Appealing apartment market performances are seen in much of the Midwest right now. That’s certainly the case in Indianapolis, where solid apartment demand and limited construction are yielding healthy occupancy and rent growth.
The metro’s year-end 2020 occupancy rate stood at 95.1%, up 70 basis points (bps) on an annual basis. Effective asking rents climbed 3.7% in calendar 2020, after annual growth had been hovering near the 3% mark pre-pandemic.
What’s Shaping the Story?
Helping sustain demand for housing, the Indianapolis economy is experiencing a quick bounce back from last spring’s big job cuts. Figures from November showed total employment only about 6,000 jobs off the early 2020 levels, after the local job count had been slashed by roughly 115,000 positions in March and April. Employment is hitting new highs in the best-paying job sectors, including professional services and finance.
Also important to the apartment demand story here, the Census Bureau reports that Indy is one of the country’s leaders for young adult population, outperforming all but a few key Sun Belt areas.
Limited construction is another factor that’s contributing to the Indianapolis occupancy and rent growth performances. Completions in 2020 were held to about 2,500 or so apartments (1.6% inventory growth), and just 2,900 units are under construction now. With relatively few properties moving through initial lease-up, Indianapolis is avoiding the downward pricing pressure from brand new projects offering big rent discounts in order to build an initial base of residents.
Check Out These Neighborhoods
A lively downtown (at least pre-pandemic) helps Indianapolis attract young adult renters. The area includes an interesting mix of historic properties and upscale newer developments built during the past decade or so. At RealPage, we like the submarket’s long-term prospects. However, like in many urban cores across the country, performances have hit a bump in the road right now. As of late 2020, occupancy had faltered to roughly 90%, and effective asking rents for new leases were off nearly 7% on an annual basis.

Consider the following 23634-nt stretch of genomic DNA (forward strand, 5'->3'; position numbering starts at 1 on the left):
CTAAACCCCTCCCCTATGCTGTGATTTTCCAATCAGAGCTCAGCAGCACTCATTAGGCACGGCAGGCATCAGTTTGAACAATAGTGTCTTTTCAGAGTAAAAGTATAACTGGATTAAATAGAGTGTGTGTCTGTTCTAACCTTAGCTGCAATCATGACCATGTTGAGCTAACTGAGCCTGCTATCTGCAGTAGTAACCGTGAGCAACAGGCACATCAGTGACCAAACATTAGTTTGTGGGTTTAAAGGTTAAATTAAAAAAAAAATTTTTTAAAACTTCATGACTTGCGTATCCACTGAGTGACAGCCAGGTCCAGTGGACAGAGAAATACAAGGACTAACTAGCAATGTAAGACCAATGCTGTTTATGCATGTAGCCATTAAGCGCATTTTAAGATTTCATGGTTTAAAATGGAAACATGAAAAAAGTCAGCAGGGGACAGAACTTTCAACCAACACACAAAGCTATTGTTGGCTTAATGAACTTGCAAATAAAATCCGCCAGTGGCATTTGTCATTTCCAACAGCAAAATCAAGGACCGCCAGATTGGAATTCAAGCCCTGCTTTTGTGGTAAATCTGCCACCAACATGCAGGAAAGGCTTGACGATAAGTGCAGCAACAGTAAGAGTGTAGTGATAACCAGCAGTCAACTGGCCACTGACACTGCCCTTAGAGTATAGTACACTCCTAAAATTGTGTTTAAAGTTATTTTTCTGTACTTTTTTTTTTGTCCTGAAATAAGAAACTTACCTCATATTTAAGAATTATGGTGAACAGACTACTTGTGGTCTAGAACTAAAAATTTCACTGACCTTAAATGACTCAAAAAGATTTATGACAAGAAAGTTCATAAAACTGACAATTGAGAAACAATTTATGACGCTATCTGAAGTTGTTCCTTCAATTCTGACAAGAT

Aside from downtown, the other always-active apartment construction market in metro Indianapolis is the upscale suburb of Carmel/Hamilton County. The submarket offers lots of job opportunities in corporate office park settings. Year-end 2020 occupancy was in great shape here at just a hair under 96%. Annual rent growth was solid too, topping 3%.
In many metros across the country, submarkets recording the best occupancy and rent growth during recent years have been moderately-priced neighborhoods with apartment stocks dominated by Class B product. A good example of this type of location in Indianapolis is the Eagle Creek area, located around the intersection of Interstate Highways 65 and 465 some 10 miles or so northwest of Indy’s urban core. As of year-end 2020, occupancy in the Eagle Creek neighborhood stood at 95.5%, and effective asking rents were up nearly 7% year-over-year.
While the Indianapolis apartment market has lots working in its favor right now, there also are challenges to consider.
One of the most significant negatives is simply that the metro generally isn’t a favored market for most sources of institutional investment capital. Thus, it’s important to think about exit strategy here, given the pool of potential buyers when it comes time to turn a property can be small.
On the operational front, it’s worth pointing out that resident churn in top-tier product can be comparatively high. Influencing that performance, much of the populace can afford the metro’s for-sale single-family product, something to think about especially when investing in a suburban setting like Carmel/Hamilton County. The National Association of Realtors reports the median single-family home price in metro Indianapolis at roughly $237,000.
Join RealPage analysts tomorrow as they discuss the Indianapolis apartment market’s recent strength in the upcoming webcast Up Close and Local: New and Improved Markets.